11A Vane Attempt

"Don't Need a Weatherman To Tell Which Way the Wind Blows" 

A Series of Innocuous Blogs for Vainglorious Edification.

The Last Home Run
April 13, 2007

On September 28th, 1960 at Fenway Park in Boston Massachusetts, baseball legend, Ted Williams came up to bat for the last time.  Never again would Ted stand at the plate, swing the bat, run the bases, ignore the crowd.  Ted was a baseball player.  So much so that in 1959 when his batting average had fallen to .254, an unprecedented low number, he insisted the Red Sox management decrease his salary 28 percent; from $125,000 to $90,000.  He penalized himself.  Ted Williams did the unexpected.  He played the game his own way.  By his own rules.  With his own style.  He refused to participate in the spectacle.  He hated reporters.  Rarely would he let the crowd turn things sentimental.  And typical to his last day in baseball - he announced it at the last minute.  To avoid the “hoopla.” 

Across his career Ted was called a bastard, curmudgeon, disaffected spoiled sport, loner, etc.  He battled with the press endlessly, refusing to give them the warm fuzzy quotes that today’s athletes have at the ready.  He told them off.  Swore at them.  Called them unrepeatable names.  Ted wanted only to play the game - to play the game.  Not to win fame, or fortune or adulation.  He had one charity that he cherished, the Boston Jimmy Fund for crippled children.  For them he would show up at the hospitals, the medical centers, the fund raisers.  But that was it.  He didn’t appear on talk shows, sports centers, pre-game warm-ups or celebrity balls.  He distanced himself from the fans whom he knew as fickle, vituperrious, disloyal.  It was the game itself that made Ted play.  The challenge of hitting 521 career home runs.  The seemingly impossible career batting average of .400.  On Ted’s last day at bat he was 42 years old.  And for his last at bat - he hit a home run.

There are today, more gracious athletes.  They are more articulate, more charitable, and far wealthier.  But in Ted’s day the best ball players were less god-like.  They were drinkers, fighters, shy and boisterous men with enormous talents, egos and competitive spirits.  Back then, it was what an athlete did on the field that inspired the fans.  It was how they played the game that mattered, not their off-stage time, not their private life, not what they did after they left the ball park.  Kids idolized Ted Williams because he would come to the plate when you were praying for salvation… And hit the home run you’d been praying for.  I oughtta know - I was one of those kids.  And Ted’s notorious gruffness never put me off.  I didn’t read sports columns or gossip items at nine years old.  I watched the man at bat.  Sat in a greasy Fenway-green seat and held my breath hoping the man I knew as the world’s greatest slugger - would pull the Sox out of the fire once again.  And so often he did.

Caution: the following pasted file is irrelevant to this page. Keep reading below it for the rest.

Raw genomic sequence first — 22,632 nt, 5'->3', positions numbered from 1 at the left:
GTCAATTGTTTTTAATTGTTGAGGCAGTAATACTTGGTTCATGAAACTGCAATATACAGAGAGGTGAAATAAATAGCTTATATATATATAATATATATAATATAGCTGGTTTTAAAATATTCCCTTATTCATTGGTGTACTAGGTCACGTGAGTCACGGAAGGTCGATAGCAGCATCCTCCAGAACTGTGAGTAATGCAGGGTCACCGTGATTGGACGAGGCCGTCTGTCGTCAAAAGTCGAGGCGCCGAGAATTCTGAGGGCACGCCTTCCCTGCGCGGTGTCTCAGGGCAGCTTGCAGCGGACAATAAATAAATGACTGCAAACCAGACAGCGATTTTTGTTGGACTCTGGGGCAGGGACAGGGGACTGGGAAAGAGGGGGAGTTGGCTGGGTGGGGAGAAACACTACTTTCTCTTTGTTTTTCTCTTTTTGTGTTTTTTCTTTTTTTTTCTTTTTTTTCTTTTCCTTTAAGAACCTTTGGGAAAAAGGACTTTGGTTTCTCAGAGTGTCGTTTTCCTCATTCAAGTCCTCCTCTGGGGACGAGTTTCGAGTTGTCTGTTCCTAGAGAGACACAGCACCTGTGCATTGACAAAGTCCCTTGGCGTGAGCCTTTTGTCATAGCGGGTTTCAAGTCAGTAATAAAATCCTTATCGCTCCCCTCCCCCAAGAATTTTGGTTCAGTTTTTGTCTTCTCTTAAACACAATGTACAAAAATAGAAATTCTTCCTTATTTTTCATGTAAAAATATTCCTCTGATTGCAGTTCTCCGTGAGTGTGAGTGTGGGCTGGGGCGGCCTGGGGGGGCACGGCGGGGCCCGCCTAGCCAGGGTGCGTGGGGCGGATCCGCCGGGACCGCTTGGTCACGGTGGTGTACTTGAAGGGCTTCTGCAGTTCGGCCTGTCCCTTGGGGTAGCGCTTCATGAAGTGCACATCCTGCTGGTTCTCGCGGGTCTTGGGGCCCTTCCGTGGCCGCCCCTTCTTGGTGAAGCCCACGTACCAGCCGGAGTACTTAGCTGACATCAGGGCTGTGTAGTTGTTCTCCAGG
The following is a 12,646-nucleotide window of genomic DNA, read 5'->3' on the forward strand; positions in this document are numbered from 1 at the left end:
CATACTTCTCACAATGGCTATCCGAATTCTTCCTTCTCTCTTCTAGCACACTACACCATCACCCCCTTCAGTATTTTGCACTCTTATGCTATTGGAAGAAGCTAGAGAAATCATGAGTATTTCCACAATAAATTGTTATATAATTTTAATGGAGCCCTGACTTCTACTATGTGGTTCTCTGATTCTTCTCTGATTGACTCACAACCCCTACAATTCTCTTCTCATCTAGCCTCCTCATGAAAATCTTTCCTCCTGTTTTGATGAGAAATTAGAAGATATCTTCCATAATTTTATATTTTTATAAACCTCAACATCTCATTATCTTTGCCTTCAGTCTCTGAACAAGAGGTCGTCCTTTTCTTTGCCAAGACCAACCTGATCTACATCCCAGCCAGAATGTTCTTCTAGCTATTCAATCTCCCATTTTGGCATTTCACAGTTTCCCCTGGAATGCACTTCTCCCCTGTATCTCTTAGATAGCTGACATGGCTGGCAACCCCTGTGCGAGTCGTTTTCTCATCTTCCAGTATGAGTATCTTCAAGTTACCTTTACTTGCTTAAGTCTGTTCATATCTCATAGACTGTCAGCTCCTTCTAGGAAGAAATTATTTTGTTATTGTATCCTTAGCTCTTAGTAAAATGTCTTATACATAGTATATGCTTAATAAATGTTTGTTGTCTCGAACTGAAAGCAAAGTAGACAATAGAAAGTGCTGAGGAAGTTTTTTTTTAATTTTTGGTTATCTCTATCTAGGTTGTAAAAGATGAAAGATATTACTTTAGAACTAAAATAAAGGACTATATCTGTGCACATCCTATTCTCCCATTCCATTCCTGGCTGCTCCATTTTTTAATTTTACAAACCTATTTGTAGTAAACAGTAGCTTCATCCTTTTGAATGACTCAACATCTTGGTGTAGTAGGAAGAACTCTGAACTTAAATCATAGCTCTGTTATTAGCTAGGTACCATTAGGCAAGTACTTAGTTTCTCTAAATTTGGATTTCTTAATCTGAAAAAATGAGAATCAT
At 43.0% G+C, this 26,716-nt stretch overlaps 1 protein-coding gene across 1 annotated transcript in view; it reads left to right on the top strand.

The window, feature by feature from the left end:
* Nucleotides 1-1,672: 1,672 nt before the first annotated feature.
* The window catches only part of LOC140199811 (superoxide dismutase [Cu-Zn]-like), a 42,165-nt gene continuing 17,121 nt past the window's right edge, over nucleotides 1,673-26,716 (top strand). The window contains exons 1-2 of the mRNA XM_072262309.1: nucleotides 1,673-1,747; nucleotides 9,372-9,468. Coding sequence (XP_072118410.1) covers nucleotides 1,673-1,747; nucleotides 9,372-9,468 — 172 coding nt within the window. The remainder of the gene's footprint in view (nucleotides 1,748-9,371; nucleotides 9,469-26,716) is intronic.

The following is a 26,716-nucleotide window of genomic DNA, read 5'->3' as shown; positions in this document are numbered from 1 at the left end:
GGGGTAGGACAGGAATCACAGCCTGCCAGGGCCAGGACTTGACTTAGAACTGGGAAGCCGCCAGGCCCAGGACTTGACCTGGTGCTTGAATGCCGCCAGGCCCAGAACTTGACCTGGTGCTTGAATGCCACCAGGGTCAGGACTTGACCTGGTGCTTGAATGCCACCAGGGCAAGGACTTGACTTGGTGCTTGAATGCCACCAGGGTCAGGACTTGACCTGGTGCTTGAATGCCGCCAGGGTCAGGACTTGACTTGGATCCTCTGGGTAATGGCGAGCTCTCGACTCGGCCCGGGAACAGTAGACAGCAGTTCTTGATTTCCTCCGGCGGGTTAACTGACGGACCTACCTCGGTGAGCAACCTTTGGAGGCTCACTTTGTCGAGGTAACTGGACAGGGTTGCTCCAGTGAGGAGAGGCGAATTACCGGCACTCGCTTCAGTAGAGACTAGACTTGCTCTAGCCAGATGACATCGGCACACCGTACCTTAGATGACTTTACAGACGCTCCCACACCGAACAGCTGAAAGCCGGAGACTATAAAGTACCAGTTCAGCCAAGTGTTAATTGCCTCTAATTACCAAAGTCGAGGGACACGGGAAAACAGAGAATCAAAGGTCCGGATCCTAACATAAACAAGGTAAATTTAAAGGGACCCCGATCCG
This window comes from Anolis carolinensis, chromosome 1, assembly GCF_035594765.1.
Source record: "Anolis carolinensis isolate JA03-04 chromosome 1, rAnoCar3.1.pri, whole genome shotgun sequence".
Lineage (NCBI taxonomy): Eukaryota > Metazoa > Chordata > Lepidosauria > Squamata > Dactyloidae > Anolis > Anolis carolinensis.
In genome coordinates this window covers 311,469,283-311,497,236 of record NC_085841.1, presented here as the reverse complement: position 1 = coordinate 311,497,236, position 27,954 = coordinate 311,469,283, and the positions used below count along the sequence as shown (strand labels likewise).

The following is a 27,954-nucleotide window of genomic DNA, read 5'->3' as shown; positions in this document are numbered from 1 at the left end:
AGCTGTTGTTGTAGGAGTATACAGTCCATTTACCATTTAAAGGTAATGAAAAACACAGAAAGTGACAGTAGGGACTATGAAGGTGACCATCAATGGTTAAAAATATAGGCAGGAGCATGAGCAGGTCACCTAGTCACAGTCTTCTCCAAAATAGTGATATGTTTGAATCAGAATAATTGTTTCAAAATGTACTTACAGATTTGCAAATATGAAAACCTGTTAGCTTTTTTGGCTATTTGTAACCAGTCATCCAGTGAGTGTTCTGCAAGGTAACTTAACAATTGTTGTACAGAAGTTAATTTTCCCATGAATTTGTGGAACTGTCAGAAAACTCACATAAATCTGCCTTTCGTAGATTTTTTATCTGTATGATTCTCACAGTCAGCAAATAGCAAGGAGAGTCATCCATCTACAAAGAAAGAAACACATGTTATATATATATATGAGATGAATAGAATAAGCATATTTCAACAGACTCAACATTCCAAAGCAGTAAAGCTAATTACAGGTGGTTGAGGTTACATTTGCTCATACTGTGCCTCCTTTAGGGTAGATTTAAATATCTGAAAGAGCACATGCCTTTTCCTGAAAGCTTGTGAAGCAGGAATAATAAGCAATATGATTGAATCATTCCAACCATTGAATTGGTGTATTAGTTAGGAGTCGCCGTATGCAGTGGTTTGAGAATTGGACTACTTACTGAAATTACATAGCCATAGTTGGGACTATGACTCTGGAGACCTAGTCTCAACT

You can count the number of athletes who go out like Ted Williams on one hand.  He said goodbye in three sentences, came up in the eighth and hit a one and one pitch 440 feet to the top of the Sox bullpen.  The fact, now legend is Ted  put his head down and ran the bases, stepped on home plate, trotted into the dugout and remained while ten thousand fans went wild giving him a four and a half minute standing ovation.  Ted didn’t come out.  Didn’t tip the hat to the crowd.  For Ted the show didn’t matter - just the play.  Ted went out on top.  Not a pleaser, or entertainer or endorser or spokesman.  A baseball player.  He played the game to the best of his ability producing a record that may never be matched.  And for those of us who got to see him do it, it painted an indelible, unforgettable image.  It is a privilege to have been there.   Thanks Ted.  For Don, Bernie, and Charles.